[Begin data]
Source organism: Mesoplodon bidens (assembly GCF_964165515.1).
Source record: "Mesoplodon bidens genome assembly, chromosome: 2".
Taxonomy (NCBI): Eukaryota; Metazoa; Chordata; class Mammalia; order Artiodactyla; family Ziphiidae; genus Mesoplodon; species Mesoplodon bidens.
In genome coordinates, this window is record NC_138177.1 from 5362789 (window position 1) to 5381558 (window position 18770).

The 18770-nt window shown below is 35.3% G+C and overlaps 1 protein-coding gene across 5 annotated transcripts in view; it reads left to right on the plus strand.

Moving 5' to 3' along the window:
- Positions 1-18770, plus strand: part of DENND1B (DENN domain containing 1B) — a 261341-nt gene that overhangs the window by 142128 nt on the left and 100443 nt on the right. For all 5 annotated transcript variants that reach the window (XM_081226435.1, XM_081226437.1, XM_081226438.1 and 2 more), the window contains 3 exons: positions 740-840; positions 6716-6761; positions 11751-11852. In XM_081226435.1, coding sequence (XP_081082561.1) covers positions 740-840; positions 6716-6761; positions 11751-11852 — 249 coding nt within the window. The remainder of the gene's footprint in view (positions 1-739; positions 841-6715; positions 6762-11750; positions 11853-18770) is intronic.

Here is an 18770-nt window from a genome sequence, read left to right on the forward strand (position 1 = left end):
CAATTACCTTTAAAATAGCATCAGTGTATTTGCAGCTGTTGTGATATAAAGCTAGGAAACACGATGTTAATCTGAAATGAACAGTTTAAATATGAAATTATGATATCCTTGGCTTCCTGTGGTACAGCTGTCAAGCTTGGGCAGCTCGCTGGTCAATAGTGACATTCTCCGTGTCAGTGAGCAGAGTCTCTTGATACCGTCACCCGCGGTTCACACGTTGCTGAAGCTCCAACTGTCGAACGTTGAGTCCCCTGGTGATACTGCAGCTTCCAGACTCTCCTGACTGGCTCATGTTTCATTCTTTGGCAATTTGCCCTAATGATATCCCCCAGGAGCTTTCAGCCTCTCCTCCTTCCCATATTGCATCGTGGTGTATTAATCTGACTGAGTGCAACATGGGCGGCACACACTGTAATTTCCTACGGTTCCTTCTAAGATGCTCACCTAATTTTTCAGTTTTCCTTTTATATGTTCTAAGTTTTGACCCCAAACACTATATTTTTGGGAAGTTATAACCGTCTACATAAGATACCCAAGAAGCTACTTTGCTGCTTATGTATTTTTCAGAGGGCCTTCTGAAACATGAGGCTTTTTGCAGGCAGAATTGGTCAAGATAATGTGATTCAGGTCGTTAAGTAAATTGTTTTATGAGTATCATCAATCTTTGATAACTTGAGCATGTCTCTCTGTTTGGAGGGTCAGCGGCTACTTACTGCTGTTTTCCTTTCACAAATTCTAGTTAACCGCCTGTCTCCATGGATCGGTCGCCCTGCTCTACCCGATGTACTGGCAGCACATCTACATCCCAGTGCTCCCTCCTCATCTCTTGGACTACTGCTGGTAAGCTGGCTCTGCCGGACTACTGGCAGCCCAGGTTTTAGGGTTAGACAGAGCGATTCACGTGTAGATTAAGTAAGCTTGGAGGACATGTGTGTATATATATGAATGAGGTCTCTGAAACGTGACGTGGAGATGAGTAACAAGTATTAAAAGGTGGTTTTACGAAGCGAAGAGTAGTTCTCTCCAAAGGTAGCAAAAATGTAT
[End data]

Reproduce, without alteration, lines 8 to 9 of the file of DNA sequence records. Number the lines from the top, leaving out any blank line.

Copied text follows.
Here is an 18770-nt window from a genome sequence, read left to right on the forward strand (position 1 = left end):
CAATTACCTTTAAAATAGCATCAGTGTATTTGCAGCTGTTGTGATATAAAGCTAGGAAACACGATGTTAATCTGAAATGAACAGTTTAAATATGAAATTATGATATCCTTGGCTTCCTGTGGTACAGCTGTCAAGCTTGGGCAGCTCGCTGGTCAATAGTGACATTCTCCGTGTCAGTGAGCAGAGTCTCTTGATACCGTCACCCGCGGTTCACACGTTGCTGAAGCTCCAACTGTCGAACGTTGAGTCCCCTGGTGATACTGCAGCTTCCAGACTCTCCTGACTGGCTCATGTTTCATTCTTTGGCAATTTGCCCTAATGATATCCCCCAGGAGCTTTCAGCCTCTCCTCCTTCCCATATTGCATCGTGGTGTATTAATCTGACTGAGTGCAACATGGGCGGCACACACTGTAATTTCCTACGGTTCCTTCTAAGATGCTCACCTAATTTTTCAGTTTTCCTTTTATATGTTCTAAGTTTTGACCCCAAACACTATATTTTTGGGAAGTTATAACCGTCTACATAAGATACCCAAGAAGCTACTTTGCTGCTTATGTATTTTTCAGAGGGCCTTCTGAAACATGAGGCTTTTTGCAGGCAGAATTGGTCAAGATAATGTGATTCAGGTCGTTAAGTAAATTGTTTTATGAGTATCATCAATCTTTGATAACTTGAGCATGTCTCTCTGTTTGGAGGGTCAGCGGCTACTTACTGCTGTTTTCCTTTCACAAATTCTAGTTAACCGCCTGTCTCCATGGATCGGTCGCCCTGCTCTACCCGATGTACTGGCAGCACATCTACATCCCAGTGCTCCCTCCTCATCTCTTGGACTACTGCTGGTAAGCTGGCTCTGCCGGACTACTGGCAGCCCAGGTTTTAGGGTTAGACAGAGCGATTCACGTGTAGATTAAGTAAGCTTGGAGGACATGTGTGTATATATATGAATGAGGTCTCTGAAACGTGACGTGGAGATGAGTAACAAGTATTAAAAGGTGGTTTTACGAAGCGAAGAGTAGTTCTCTCCAAAGGTAGCAAAAATGTAT